A visual control shows the current condition quickly.
A visual control shows what the standard is quickly.
A visual control links to an action.
Simply put, a visual control helps Lean companies make a quick, pre-planned decision without guesswork.
A visual control is often used to highlight an abnormal condition.
For example, although rework is an indication of a problem in a process and should be eliminated, in the real world it often exists.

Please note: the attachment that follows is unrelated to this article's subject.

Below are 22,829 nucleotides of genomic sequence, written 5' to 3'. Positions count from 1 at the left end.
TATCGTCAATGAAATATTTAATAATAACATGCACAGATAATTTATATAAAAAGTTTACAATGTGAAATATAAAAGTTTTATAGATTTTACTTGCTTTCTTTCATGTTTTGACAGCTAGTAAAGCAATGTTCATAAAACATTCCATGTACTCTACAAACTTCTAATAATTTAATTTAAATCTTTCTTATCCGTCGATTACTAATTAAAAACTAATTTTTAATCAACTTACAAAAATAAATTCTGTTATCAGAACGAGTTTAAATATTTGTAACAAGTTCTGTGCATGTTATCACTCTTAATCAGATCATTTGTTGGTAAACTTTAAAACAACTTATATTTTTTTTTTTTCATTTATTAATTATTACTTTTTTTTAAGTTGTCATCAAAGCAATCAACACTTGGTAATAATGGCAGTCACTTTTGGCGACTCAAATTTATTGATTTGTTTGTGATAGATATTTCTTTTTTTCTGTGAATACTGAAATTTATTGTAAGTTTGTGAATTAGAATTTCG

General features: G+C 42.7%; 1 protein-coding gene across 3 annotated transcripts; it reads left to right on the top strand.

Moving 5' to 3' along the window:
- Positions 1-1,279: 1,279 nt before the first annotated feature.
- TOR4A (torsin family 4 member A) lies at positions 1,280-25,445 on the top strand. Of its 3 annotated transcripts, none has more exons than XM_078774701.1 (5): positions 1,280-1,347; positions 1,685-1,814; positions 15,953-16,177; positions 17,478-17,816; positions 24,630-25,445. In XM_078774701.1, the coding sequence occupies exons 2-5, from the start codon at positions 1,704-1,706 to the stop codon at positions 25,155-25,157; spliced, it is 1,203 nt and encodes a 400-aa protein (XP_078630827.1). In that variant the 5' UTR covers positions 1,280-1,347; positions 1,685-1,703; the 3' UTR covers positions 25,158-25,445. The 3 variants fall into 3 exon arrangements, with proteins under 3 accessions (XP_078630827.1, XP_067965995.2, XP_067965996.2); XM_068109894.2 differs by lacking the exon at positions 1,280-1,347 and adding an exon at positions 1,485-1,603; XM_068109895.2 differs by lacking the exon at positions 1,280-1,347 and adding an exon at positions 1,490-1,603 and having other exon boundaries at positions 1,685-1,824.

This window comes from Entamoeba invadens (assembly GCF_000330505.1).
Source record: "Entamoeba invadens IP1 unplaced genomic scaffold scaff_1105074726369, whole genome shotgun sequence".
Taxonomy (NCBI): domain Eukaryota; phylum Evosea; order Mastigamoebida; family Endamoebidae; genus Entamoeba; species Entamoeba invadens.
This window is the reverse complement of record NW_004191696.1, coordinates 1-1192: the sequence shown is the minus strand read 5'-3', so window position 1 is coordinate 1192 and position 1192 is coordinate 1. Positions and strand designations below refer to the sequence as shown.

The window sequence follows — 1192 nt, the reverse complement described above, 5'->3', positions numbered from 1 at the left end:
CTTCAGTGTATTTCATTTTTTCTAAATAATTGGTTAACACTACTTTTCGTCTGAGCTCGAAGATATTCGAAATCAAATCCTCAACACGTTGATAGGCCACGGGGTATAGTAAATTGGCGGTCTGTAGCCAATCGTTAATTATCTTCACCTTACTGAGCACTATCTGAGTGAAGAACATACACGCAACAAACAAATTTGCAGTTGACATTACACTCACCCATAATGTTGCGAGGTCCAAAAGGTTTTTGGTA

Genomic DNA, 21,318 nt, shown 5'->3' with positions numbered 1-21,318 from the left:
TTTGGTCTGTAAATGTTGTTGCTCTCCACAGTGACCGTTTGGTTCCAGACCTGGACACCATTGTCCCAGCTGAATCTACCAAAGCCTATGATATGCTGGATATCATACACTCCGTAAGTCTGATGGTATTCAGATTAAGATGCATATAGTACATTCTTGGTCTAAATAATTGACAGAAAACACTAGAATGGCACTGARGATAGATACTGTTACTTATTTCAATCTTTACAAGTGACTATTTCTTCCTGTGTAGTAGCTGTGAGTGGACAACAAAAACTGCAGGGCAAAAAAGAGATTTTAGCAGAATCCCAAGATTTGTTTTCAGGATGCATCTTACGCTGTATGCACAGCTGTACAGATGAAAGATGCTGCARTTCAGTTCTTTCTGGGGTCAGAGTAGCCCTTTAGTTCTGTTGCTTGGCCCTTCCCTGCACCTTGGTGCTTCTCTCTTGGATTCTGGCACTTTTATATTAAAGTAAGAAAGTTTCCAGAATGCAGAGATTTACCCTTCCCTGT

A common visual control has a set number of spaces for defective units. At a glance, anyone walking by can see how many units are in the area and how many spaces are free. The ‘control’ part of visual control means that there is a plan to take action when the last spot is full.
A few final thoughts on visual controls:
The visual control should highlight that a problem exists, even to someone who is unfamiliar with the process.
Use the 10 foot-3 second rule. Make a visual control so obvious that a trained person can tell what is going on by looking at the area for three seconds from ten feet.